Compensation culture

Hang on – that picture doesn’t go with the heading, does it?

Well, yes it does actually. Seems the compensation culture has been taking a new twist. Companies have been hitting anyone who is caught shoplifting with compensation claims – even if they are not convicted.

In a recent landmark case, a judge in Oxford threw out civil claims for £137 send to each of two girls caught by the store security guard stealing make up. The goods were recovered and no charges were bought, but the civil claim was brought by the shop owners. The Citizens Advise Bureau are referring to these sorts of cases as ‘a parallel justice system’.

Primark, Iceland, Asda, Boots, Debenhams, Tesco and TK Maxx all employ agents to issue ‘civil recovery’ demands supposedly to cover administrative costs of processing shoplifting cases.

Another example was a mother whose toddler opened a drink in Boots without paying for it. Boots demanded £87.50 costs for ‘staff and management time, administration and apportioned security costs’

Faced with threats of court and being placed on a dishonesty register, a lot of people just pay up, but now that has been challenged in court, things might change. The judge in this case dismissed claims that the security staff were diverted from their normal duties. Frankly, I would have thought was self evident. What else are they there for? He also dismissed claims that it had caused ‘serious disruption’ to their business.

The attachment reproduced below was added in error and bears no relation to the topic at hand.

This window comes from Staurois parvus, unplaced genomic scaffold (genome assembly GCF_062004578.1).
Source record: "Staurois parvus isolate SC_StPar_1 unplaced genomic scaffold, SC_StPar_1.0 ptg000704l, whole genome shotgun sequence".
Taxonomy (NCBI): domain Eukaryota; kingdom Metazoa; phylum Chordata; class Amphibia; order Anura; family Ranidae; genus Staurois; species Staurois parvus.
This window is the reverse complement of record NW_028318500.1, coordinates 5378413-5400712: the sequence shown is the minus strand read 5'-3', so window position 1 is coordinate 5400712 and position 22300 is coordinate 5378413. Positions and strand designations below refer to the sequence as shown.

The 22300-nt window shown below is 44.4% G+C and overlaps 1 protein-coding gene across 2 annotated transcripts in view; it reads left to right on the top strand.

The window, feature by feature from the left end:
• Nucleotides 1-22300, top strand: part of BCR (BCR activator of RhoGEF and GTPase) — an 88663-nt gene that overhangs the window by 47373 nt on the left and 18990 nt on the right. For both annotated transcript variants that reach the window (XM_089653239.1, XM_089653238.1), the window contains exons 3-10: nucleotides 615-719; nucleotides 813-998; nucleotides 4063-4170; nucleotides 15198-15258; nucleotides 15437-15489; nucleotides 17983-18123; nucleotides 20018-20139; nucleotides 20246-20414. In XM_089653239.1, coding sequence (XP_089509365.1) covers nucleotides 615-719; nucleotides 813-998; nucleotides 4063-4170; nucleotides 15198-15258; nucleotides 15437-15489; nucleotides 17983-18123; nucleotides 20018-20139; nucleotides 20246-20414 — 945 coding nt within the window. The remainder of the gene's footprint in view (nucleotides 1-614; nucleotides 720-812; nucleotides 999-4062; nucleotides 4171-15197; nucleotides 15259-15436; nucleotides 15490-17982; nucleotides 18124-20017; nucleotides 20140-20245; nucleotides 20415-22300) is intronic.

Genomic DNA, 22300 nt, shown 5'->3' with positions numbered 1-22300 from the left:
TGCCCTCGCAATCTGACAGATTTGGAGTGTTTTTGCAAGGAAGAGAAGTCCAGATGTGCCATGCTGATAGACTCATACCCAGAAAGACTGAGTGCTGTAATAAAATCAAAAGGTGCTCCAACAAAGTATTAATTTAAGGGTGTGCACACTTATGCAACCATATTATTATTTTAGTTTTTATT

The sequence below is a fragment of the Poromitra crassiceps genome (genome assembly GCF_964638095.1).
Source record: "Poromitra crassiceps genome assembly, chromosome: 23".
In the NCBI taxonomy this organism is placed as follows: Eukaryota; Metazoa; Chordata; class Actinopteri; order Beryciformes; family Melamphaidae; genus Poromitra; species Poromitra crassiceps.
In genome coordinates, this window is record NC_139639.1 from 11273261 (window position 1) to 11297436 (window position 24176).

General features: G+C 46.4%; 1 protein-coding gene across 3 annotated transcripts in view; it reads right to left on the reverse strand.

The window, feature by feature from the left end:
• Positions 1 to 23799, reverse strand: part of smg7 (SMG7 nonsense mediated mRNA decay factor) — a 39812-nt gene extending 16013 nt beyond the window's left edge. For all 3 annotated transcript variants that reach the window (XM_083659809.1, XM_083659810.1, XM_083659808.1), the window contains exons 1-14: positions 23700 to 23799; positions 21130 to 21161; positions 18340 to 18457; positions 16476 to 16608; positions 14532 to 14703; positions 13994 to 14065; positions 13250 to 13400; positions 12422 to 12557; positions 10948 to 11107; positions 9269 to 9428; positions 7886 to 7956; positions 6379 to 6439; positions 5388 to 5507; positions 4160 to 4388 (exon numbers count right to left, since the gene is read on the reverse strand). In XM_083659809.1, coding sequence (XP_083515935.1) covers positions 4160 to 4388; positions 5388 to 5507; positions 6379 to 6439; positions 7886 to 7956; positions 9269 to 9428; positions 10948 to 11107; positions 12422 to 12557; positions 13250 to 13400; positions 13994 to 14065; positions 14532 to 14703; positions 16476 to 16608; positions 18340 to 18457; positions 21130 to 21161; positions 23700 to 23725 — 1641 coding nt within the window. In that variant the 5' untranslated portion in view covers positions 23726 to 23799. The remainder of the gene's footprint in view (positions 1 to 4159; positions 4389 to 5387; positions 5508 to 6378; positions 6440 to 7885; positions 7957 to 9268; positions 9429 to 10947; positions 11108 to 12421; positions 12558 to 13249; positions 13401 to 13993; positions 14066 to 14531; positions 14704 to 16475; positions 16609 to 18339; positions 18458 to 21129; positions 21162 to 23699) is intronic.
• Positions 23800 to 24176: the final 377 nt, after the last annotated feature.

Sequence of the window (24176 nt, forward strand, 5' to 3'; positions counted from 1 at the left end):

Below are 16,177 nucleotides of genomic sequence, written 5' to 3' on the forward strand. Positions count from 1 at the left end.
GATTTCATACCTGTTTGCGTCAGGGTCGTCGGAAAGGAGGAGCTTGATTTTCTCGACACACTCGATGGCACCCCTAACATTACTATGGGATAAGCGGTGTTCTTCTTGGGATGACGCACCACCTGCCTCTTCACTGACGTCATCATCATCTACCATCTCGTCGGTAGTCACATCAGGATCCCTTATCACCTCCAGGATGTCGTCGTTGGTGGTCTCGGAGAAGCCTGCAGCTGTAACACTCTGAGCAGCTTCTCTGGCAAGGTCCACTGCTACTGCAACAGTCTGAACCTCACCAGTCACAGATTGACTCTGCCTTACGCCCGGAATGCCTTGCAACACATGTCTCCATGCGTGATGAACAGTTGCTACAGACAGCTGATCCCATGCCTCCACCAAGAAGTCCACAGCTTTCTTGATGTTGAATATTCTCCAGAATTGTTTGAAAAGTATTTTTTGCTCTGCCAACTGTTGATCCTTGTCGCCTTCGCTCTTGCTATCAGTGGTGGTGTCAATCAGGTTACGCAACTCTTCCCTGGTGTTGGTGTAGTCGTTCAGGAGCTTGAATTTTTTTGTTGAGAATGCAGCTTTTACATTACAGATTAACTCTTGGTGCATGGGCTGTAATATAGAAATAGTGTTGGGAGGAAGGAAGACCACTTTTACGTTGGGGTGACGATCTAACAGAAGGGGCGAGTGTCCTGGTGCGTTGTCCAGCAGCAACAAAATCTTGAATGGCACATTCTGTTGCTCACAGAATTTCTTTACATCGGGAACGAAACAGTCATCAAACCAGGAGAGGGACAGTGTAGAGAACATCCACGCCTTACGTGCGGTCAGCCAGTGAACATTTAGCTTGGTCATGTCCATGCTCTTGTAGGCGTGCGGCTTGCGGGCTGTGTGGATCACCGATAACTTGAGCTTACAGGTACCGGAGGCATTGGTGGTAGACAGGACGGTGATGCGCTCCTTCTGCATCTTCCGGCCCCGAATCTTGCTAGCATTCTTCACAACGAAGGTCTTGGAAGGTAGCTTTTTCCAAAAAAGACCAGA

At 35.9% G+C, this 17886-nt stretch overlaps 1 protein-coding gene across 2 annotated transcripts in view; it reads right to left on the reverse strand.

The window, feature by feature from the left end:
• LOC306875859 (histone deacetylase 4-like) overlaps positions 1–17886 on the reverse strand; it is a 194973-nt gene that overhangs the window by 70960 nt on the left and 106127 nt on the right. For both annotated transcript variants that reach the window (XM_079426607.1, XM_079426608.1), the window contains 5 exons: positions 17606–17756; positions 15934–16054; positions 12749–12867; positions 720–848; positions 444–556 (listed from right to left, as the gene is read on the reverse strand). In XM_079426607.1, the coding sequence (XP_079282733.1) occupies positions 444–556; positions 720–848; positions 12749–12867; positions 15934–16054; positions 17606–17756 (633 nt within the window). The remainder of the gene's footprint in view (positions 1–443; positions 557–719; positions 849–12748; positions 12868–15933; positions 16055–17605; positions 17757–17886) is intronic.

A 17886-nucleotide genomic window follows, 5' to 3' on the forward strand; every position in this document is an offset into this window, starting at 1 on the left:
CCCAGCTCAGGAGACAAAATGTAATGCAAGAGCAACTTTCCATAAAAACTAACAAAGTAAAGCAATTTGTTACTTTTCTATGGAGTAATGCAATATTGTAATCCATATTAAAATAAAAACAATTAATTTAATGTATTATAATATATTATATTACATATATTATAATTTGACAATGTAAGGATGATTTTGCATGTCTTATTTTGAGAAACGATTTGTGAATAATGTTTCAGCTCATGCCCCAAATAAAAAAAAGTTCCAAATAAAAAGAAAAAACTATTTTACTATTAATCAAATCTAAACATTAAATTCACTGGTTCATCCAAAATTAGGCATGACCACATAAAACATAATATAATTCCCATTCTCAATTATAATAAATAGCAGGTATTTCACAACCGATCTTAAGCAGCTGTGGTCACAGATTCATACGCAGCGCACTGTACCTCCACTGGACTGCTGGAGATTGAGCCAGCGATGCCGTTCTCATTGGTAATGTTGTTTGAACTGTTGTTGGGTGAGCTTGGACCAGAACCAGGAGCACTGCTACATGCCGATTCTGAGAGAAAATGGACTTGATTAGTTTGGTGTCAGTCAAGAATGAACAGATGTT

Under cross examination, the security manager revealed that he had spend an hour and ten minutes on the case. This cost £17 and not the £98.55 that was being claimed. Also the guard involved spent 30 minutes at a cost of around £5 – significantly less than the £20 they were asking for.

I don’t condone shoplifting for one moment, but it seems to me that there is more than one thief involved here and well done to the judge for spotting it…


One response to “Compensation culture

  1. High St.retailers all have a "Civil Recovery" policy for professional, or persistent, or plain unpleasant shoplifters, mostly they have a minimum value of goods lost as well as recovered before the details are passed to the company's briefs to pursue.Any company worth their salt, wouldn't pursue a civil recovery for paltry amounts as that would be flagged up to local management as a waste of legal costs, and someone would get their arse kicked all up and down the shop.